At Thielsen Creek, mile 1854
Orion and his horses were gone when I woke up. But Prodigal Wife and Bear Bells were there. During breakfast, she gave me a funny look and asked me what my real name was. Long story short, she’s also on Women of the PCT, and thought my online advice was spot on <blush>. Before we headed our merry ways, I gave her a hug, and Bear Bells took a picture of us together. Turns out she’s done a huge amount of the trail, including a stint in Washington last year.
I headed out, with a better pace today, and started up the hill toward Tipsoo Pass 1858. This is the highest point on the PCT, in Oregon and Washington, at 7560 feet.
At the intersection of the PCT and the Maidu Lake trail, I met a couple of NOBO thrus. One of them asked me if I was SOBO. I said, why yes I am. She asked if I’d take a scrap of paper, with a poem. It’s for a NOBO friend of hers, who was behind the group for a number of reasons. I said, sure! and put it in my pocket. So my mission was to look for a woman in a purple shirt, whose name is Pilot, and who is hiking with a new hiking buddy named Ellie.
A couple of miles and maybe 500 feet of elevation shy of the ridge, I heard two claps of thunder, immediately followed by heavy rain. Given that thunderstorms and ridge climbing don’t mix, I put up my tent and tossed my pack inside, in about two minutes. Then I tossed myself inside, and settled in to wait out the storm.
Some 90 minutes later, I packed up and headed for the pass. On the way, I met a hiker named Cow Patty, a woman in her late 60s, who wears whatever she finds in the thrift store, and hikes with her dog. She probably has a heck of a backstory.
And then I reached Tipsoo Pass! There were several thrus, taking a break, passing by, and all sorts of things. One of them took my picture by the sign.
I love chatting with people along the trail. You never know who’ll you meet, where they’re going, and so on. This community brings me great joy.
A couple of miles down from the pass, I met two young women. One of them had been off the trail for a bit, and her friend joined her. The friend introduced herself as Ellie, and the other said her name was Pilot. I looked at her, and said, “Wait a second, you’re supposed to be wearing a purple shirt, aren’t you?”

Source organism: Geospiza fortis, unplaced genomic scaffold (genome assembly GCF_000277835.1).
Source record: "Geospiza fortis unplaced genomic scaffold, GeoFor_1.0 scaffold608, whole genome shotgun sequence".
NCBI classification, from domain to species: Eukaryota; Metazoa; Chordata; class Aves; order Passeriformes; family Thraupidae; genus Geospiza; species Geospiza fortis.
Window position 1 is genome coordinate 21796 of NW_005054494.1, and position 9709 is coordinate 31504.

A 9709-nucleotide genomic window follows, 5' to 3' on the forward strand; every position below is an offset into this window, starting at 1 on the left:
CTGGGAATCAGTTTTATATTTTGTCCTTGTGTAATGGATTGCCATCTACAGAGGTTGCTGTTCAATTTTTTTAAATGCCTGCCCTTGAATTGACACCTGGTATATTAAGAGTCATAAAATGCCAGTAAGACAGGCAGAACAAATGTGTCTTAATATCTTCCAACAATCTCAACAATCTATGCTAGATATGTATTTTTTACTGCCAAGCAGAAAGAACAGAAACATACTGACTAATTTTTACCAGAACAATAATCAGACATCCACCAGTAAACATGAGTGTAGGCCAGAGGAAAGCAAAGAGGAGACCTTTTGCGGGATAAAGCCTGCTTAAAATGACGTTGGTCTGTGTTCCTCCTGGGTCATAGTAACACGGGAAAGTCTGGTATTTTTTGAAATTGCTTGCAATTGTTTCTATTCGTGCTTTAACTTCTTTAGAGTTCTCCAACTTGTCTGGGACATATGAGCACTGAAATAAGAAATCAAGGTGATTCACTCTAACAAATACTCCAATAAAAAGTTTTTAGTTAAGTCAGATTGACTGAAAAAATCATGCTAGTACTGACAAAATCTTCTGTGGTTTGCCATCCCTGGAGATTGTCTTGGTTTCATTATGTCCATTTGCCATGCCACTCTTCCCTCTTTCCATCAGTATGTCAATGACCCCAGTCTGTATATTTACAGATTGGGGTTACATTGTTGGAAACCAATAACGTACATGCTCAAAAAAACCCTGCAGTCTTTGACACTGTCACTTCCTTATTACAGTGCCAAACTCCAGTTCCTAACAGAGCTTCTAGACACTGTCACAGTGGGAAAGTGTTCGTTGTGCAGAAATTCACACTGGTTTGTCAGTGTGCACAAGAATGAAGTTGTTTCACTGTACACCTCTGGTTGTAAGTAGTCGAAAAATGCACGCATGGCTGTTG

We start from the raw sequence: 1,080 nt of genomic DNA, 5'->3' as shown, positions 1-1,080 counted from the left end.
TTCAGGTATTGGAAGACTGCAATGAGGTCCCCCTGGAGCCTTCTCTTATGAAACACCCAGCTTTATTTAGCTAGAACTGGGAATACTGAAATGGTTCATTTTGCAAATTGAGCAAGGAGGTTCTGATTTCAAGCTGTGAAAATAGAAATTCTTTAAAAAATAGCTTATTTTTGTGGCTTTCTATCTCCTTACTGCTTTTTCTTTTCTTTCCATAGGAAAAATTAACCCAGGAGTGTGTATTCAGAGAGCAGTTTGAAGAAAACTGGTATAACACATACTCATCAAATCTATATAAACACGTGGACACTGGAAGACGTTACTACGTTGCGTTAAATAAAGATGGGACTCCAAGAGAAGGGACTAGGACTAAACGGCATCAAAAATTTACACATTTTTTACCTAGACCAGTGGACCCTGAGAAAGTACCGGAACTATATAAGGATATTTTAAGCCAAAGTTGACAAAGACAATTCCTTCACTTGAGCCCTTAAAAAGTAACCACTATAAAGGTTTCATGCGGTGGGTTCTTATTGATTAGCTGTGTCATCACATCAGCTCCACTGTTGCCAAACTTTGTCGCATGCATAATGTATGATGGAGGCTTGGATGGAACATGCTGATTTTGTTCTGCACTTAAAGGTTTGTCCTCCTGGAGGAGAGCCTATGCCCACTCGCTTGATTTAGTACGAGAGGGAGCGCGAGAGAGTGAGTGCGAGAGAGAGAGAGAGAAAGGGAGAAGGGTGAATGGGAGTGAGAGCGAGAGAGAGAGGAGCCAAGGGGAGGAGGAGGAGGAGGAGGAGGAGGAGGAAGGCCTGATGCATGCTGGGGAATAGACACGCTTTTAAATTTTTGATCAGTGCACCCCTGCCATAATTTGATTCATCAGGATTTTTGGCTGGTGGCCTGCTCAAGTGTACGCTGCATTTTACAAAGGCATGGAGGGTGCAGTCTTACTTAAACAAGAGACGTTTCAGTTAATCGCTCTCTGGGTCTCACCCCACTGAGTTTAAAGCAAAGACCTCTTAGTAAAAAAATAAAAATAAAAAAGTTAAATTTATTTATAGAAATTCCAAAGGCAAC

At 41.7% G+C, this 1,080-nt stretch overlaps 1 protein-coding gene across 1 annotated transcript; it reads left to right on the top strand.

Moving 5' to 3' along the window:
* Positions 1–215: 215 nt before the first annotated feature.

Pilot gave a holler, and threw her trekking poles up in the air! I dug out the scrap of paper, and there was rejoicing all around as she read the poem 😊
And then Pilot asked my name. I told her, “Rest Step,” and she said “I know what that is! I’m a member of the Mazamas!” This is the oldest trail group in the West, based out of Portland. I told her my backstory with The Mountaineers, and with my trail name, and they thought that was wonderful.
With the thunderstorm, photo op, and socializing, I was rather behind schedule. I needed to camp by Thielsen Creek, as that was my last water source before Diamond Lake. So I put the afterburners on, arrived at my campsite at 7:30, pounded an energy shake for dinner, and was in bed by 9:00.
As the sun set, I saw Mt. Thielsen catching the alpenglow in all its craggy glory. It was through the trees, but still lovely. There’s a reason it’s called the Lightning Rod of Oregon.
My campsite is a wide open space, surrounded by trees and the trail, and I’m the only one here, lying on my back. The creek is a titch down the trail, and I can hear it from my tent. And there goes the Space Station overhead. How cool is that? <waves at astronauts>
Tomorrow, Diamond Lake.